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פותח על ידי קלירמאש פתרונות בע"מ -
Genetic transformation of apple (Malus x domestica) without use of a selectable marker gene
Year:
2010
Source of publication :
Tree Genetics and Genomes
Authors :
גדעוני, דוד
;
.
פליישמן, משה
;
.
Volume :
6
Co-Authors:
Malnoy, M., IASMA Research Center, E. Mach Foundation, Via E. Mach 1, 38010 San Michele all'Adige, Trento, Italy, Department of Plant Pathology, Cornell University, Geneva, NY 14456, United States
Boresjza-Wysocka, E.E., Department of Plant Pathology, Cornell University, Geneva, NY 14456, United States
Norelli, J.L., USDA-ARS Appalachian Fruit Research Station, Kearneysville, WV 25430, United States
Flaishman, M.A., The Department of Fruit Tree Sciences, Institute of Horticulture, ARO, The Volcani Center, Bet Dagan 50250, Israel
Gidoni, D., The Department of Fruit Tree Sciences, Institute of Horticulture, ARO, The Volcani Center, Bet Dagan 50250, Israel
Aldwinckle, H.S., Department of Plant Pathology, Cornell University, Geneva, NY 14456, United States
Facilitators :
From page:
423
To page:
433
(
Total pages:
11
)
Abstract:
Selectable marker genes are widely used for the efficient transformation of crop plants. In most cases, antibiotic or herbicide resistance marker genes are preferred because they tend to be most efficient. Due mainly to consumer and grower concerns, considerable effort is being put into developing strategies (site-specific recombination, homologous recombination, transposition, and cotransformation) to eliminate the marker gene from the nuclear or chloroplast genome after selection. For the commercialization of genetically transformed plants, use of a completely marker-free technology would be desirable, since there would be no involvement of antibiotic resistance genes or other marker genes with negative connotations for the public. With this goal in mind, a technique for apple transformation was developed without use of any selectable marker. Transformation of the apple genotype "M.26" with the constructs pPin2Att35SGUSintron and pPin2MpNPR1 was achieved. In different experiments, 22.0-25.4% of regenerants showed integration of the gene of interest. Southern analysis in some transformed lines confirmed the integration of one copy of the gene. Some of these transformed lines have been propagated and used to determine the uniformity of transformed tissues in the plantlets. The majority of the lines are uniformly transformed plants, although some lines are chimeric, as also occurs with the conventional transformation procedure using a selectable marker gene. A second genotype of apple, "Galaxy," was also transformed with the same constructs, with a transformation efficiency of 13%. © 2010 The Author(s).
Note:
Related Files :
Clean transformation
Genetically engineered
Malus x domestica
Markerless DNA transformation technology
עוד תגיות
תוכן קשור
More details
DOI :
10.1007/s11295-009-0260-7
Article number:
Affiliations:
Database:
סקופוס
Publication Type:
מאמר
;
.
Language:
אנגלית
Editors' remarks:
ID:
25948
Last updated date:
02/03/2022 17:27
Creation date:
17/04/2018 00:18
Scientific Publication
Genetic transformation of apple (Malus x domestica) without use of a selectable marker gene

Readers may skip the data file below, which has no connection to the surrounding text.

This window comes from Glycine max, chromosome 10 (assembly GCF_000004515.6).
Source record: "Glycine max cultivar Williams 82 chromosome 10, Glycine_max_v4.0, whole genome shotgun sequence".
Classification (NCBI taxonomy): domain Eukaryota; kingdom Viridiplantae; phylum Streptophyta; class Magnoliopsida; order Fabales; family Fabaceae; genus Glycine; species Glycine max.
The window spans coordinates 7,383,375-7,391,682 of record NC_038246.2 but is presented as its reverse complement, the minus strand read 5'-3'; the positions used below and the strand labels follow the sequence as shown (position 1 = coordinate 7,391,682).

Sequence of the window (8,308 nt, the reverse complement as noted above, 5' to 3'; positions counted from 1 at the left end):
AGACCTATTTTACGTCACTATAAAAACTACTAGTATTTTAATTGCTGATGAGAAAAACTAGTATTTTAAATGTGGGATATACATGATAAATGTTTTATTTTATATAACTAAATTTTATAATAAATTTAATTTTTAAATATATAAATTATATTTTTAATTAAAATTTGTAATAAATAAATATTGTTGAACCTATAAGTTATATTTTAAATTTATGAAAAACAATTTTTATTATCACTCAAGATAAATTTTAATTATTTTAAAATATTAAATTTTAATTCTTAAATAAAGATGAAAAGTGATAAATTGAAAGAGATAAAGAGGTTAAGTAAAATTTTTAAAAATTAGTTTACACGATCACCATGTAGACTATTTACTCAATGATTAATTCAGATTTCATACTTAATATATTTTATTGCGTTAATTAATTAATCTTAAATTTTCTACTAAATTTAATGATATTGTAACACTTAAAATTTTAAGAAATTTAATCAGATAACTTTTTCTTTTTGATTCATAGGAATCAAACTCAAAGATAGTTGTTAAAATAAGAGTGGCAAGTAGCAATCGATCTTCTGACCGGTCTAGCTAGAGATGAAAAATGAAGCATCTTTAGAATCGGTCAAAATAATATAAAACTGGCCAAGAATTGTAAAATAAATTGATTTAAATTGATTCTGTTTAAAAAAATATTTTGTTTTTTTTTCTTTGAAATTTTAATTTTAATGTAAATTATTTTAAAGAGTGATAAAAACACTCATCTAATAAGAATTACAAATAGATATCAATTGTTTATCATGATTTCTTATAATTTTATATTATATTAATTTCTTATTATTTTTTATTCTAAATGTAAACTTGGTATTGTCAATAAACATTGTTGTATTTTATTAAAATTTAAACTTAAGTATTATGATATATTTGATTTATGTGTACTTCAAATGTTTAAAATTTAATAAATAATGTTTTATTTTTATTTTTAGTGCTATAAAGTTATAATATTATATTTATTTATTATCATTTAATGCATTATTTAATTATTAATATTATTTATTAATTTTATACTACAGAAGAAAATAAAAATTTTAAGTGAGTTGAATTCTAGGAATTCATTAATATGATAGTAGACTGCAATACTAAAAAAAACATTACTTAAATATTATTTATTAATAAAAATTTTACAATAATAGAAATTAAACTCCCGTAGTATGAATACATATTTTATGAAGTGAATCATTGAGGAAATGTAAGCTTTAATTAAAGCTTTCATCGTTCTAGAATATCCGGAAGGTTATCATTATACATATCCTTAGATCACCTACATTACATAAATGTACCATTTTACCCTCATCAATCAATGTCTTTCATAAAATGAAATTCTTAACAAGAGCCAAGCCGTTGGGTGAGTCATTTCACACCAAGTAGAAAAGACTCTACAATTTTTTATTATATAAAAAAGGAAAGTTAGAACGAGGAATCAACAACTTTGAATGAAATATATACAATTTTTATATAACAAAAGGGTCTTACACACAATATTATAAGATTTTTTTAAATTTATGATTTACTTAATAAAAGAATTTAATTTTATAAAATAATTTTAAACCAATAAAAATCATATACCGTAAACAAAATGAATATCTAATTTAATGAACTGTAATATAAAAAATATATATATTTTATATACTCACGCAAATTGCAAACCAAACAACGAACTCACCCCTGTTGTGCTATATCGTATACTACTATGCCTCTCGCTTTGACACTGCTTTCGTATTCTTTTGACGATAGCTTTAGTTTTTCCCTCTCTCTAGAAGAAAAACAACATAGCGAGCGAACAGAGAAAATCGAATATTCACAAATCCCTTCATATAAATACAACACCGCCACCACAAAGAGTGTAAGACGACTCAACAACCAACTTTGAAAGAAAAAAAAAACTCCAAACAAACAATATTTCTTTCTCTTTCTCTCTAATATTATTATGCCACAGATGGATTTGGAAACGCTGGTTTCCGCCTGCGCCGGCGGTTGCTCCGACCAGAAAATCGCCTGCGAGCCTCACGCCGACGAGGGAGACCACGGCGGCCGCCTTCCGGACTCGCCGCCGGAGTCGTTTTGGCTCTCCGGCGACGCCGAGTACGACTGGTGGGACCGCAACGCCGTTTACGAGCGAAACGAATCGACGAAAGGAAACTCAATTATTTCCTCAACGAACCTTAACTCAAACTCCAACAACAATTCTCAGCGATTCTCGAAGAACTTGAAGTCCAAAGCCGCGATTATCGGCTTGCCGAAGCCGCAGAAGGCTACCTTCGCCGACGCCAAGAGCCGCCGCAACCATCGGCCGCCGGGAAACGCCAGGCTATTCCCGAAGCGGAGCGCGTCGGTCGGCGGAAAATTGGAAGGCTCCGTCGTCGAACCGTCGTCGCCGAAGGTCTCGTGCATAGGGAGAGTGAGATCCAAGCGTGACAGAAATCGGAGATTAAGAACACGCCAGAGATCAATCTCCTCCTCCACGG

6
Malnoy, M., IASMA Research Center, E. Mach Foundation, Via E. Mach 1, 38010 San Michele all'Adige, Trento, Italy, Department of Plant Pathology, Cornell University, Geneva, NY 14456, United States
Boresjza-Wysocka, E.E., Department of Plant Pathology, Cornell University, Geneva, NY 14456, United States
Norelli, J.L., USDA-ARS Appalachian Fruit Research Station, Kearneysville, WV 25430, United States
Flaishman, M.A., The Department of Fruit Tree Sciences, Institute of Horticulture, ARO, The Volcani Center, Bet Dagan 50250, Israel
Gidoni, D., The Department of Fruit Tree Sciences, Institute of Horticulture, ARO, The Volcani Center, Bet Dagan 50250, Israel
Aldwinckle, H.S., Department of Plant Pathology, Cornell University, Geneva, NY 14456, United States
Genetic transformation of apple (Malus x domestica) without use of a selectable marker gene
Selectable marker genes are widely used for the efficient transformation of crop plants. In most cases, antibiotic or herbicide resistance marker genes are preferred because they tend to be most efficient. Due mainly to consumer and grower concerns, considerable effort is being put into developing strategies (site-specific recombination, homologous recombination, transposition, and cotransformation) to eliminate the marker gene from the nuclear or chloroplast genome after selection. For the commercialization of genetically transformed plants, use of a completely marker-free technology would be desirable, since there would be no involvement of antibiotic resistance genes or other marker genes with negative connotations for the public. With this goal in mind, a technique for apple transformation was developed without use of any selectable marker. Transformation of the apple genotype "M.26" with the constructs pPin2Att35SGUSintron and pPin2MpNPR1 was achieved. In different experiments, 22.0-25.4% of regenerants showed integration of the gene of interest. Southern analysis in some transformed lines confirmed the integration of one copy of the gene. Some of these transformed lines have been propagated and used to determine the uniformity of transformed tissues in the plantlets. The majority of the lines are uniformly transformed plants, although some lines are chimeric, as also occurs with the conventional transformation procedure using a selectable marker gene. A second genotype of apple, "Galaxy," was also transformed with the same constructs, with a transformation efficiency of 13%. © 2010 The Author(s).
Scientific Publication
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